In case you missed the pun, this is a collection of work from mostly female cartoonists and, like most anthologies, has good things and bad things. It’s a great concept though, as it has bios for everybody in here along with links to their sites and even interviews with a few people. At least two of them work for Marvel in some capacity, but who am I to judge? Granted, a few of the stories are more than a bit cute (as admitted by the creators, so it’s not like I’m being sexist or anything), but the strength of this collection is the sheer variety of stuff involved. You have a nine year old girl reading and dealing with a comic about the atomic bomb in Japan on one page and a mostly wordless story about lazy cats working in a glue factory on the next. All kinds of great female cartoonists in here too. Check out the website if you don’t believe me. $9.95 is pretty cheap for something this packed too, so check into it, see what you think.Â Contributors: Sara Varon, Becky Cloonan, Raina Telgemeier, Ariel Bordeaux, Ellen Forney, Diana Sprinkle, Miss Lasko-Gross, Missy Kulik, Jen Benka, Kris Dresen, Hellen Jo, Kristen Petersen, Jen Sorenson, Michele Roman, Abby Denson, Jenny Gonzalez, Rachel Hartman, Mary Minch, Megan Kelso, Doreen A. Mulryan, Lark Pien, Sarah Anderson Lock, Elena Steier, Jennifer Moore, Lela Lee, Vanessa Satone, Shaenon K. Garrity, Catherine Tutrone, Ellen Lindner, Elayne Riggs, Robin Riggs, Janet Hetherington, Donna Barr.
Aim Volume 2 #1
Yes, that is the only name that she gives inside her comic. Apparently she’s been doing the book since 1993 but changed the format, so she started with Volume 2. Whatever works for her, I guess. The style of this issue was really bugging me for the first quarter of it or so. She has this way of not using any punctuation (intentionally or not, I don’t know) and smashing her characters and dialogue in little panels that was obnoxious. But about halfway through I realized that I was really liking the pacing, and those things that were bugging me earlier had a lot to do with that. Anything that wins me over mid-comic after pissing me off first can’t be bad. There’s a little continuing story going on, but you really don’t have to read any of the older stuff to get it because she summarizes before the issue. This issue is all about a party for the main character’s (?) ex-boyfriend. Just drunken conversations mostly, but I really like this style. Maybe it’s the solid blacks that won me over, I don’t know. Anyway, this comic is regular sized and goes for $1.95 according to the cover. Send her some money, won’t you?
Aim Comics 199 East 4th Street Box #4 New York, NY 10009
Or send her an e-mail to see what she has around: email@example.com
Legal Action Comics Volume 2 Now Available! $18.95
It’s always a copout of some degree to just list the contributors involved in an anthology as proof of it’s greatness. Why not go into greater detail about the (in this case) 73 cartoonists and their individual contributions? Well, to me, the joy of a good anthology is discovering things as they come, finding new artists that you like, taking a chance on all sorts of people you’ve never heard of, that sort of thing. So nailing all this down specifically (outside of it being, in that case, by far the longest review I’ve ever written) kills a lot of that sense of discovery. But none of that is really the point of this book anyway. It’s about trying to help Danny Hellman pay some huge legal bills in a lawsuit that is still apparently ongoing (the only update I managed to find about it (as of 8/15/07) is that only one count is left in the lawsuit and that it still hasn’t gone to trial) and, on a selfish level, getting to see a bunch of the best cartoonists working today all gathered into one book. So how about that list? OK, here’s a few names: Sam Henderson, Carol Lay, Doug Allen, Art Spiegelman, Kim Dietch, Kaz, Johnny Ryan, Tony Millionaire, Ted May, Hans Rickheit, Dave McKenna, Michael Kupperman, Miss Lasko-Gross, Pshaw, Lauren Weinstein, Patrick Dean, Mike Diana, Rick Altergott, and Dean LeCrone, to name a fraction of the people that I had already heard of. There seems to be a bit less personal animosity towards Ted Rall this time around (although there’s still plenty here), with the stories being all over the place. It’s a great anthology whether or not you agree with Danny’s legal case (and what’s not to agree with?), and something that everybody who enjoys this genre at all needs on their bookshelf. $18.95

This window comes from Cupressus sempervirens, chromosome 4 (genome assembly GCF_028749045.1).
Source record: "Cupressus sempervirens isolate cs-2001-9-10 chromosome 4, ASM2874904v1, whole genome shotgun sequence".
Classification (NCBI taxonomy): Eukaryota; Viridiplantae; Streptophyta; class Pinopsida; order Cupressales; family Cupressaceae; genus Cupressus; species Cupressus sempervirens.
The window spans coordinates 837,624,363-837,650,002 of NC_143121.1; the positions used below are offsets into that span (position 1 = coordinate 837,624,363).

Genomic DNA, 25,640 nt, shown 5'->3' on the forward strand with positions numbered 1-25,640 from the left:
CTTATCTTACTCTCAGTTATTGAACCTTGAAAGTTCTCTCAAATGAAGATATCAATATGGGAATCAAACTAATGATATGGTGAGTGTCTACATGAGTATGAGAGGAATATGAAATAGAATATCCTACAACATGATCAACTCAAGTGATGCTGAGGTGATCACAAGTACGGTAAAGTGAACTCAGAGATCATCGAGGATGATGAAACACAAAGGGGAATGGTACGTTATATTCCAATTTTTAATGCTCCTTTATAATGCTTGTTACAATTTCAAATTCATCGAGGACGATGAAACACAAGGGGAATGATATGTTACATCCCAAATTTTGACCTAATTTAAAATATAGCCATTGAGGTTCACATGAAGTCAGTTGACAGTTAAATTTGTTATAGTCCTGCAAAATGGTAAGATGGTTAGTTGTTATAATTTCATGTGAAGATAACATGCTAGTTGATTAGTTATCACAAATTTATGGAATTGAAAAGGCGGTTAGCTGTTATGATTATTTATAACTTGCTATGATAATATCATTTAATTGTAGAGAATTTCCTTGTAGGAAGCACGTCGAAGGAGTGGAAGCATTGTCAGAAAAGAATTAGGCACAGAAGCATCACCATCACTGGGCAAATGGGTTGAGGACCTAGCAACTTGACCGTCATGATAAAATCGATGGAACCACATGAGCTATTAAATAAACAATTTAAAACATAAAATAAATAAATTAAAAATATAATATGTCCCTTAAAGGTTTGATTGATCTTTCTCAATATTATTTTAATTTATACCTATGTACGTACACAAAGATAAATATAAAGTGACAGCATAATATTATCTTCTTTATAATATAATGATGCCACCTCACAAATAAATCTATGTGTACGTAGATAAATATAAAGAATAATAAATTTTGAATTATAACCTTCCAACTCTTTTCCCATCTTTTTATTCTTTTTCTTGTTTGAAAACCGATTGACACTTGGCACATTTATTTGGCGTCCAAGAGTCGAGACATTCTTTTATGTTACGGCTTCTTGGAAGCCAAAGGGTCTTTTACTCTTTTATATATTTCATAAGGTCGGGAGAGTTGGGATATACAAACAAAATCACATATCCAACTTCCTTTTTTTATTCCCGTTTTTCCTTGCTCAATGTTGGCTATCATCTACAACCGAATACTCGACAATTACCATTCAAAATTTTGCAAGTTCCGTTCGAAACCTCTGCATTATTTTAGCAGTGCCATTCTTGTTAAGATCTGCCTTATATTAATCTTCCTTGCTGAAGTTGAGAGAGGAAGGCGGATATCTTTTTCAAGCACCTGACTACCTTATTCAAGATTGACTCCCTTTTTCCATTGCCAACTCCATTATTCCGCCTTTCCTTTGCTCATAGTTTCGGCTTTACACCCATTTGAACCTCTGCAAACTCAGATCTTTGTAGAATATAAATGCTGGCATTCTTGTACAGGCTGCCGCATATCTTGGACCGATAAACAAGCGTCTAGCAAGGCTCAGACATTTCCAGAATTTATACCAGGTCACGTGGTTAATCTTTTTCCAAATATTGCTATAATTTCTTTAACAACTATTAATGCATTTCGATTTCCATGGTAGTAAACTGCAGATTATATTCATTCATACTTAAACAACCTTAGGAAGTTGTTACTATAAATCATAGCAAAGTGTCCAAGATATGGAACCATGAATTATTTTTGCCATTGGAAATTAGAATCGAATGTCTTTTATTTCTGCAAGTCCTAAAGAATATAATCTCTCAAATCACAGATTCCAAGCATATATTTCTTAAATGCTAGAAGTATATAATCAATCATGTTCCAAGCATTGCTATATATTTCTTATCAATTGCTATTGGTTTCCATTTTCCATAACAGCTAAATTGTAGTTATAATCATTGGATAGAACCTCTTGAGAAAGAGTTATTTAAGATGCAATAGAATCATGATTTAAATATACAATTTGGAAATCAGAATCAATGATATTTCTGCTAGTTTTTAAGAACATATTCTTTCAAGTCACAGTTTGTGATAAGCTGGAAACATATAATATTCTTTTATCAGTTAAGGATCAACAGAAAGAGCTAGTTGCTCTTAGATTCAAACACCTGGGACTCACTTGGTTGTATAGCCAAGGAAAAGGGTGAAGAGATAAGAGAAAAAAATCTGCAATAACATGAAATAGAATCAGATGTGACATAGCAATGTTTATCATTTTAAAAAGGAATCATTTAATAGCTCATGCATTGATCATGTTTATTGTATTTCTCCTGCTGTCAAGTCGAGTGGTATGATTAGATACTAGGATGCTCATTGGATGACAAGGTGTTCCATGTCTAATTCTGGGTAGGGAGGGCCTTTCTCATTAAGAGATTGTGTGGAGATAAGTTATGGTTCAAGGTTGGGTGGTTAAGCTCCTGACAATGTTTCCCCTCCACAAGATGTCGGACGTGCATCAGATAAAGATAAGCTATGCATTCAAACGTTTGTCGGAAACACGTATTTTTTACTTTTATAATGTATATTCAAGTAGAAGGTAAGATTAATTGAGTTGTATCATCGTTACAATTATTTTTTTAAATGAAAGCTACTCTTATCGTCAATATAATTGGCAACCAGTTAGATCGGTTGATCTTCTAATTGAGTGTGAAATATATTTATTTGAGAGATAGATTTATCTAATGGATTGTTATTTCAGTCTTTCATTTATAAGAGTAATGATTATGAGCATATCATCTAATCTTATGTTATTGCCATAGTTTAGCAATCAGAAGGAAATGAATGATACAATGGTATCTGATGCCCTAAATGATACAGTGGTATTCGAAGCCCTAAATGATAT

Red (drawn by Kevin Colden, cover by Miss Lasko-Gross)
How many of you know the original, genuinely horrific original story of Little Red Riding Hood back even before the Brothers Grimm told the story? This is based in the loosest possible sense on that. I’ve been watching far too much Tales From The Crypt lately, as the twist ending was something I could see coming a mile away (even without knowing about the fable connection until the end), but it’s still a creepy and tense story. A serial killer starts his day lamenting about “the one who got away”, and ends up running into the girl in the street, so he runs her down and starts up a conversation. Right away you get to wondering who is hunting whom, and it’s a bit of a race against time from there. Pretty great stuff all around, and the splashes of red on the inside were a nice touch. Oh, and Miss Lasko-Gross apparently has a memoir coming out from Fantagraphics later this year, so for everybody who’s been wondering where she’s been since Aim, there’s your answer. Oh, and Kevin has done some excellent work here and with some previous pieces in the Mauled! series, which is why he looked so damned familiar. I’m guessing this is around $3…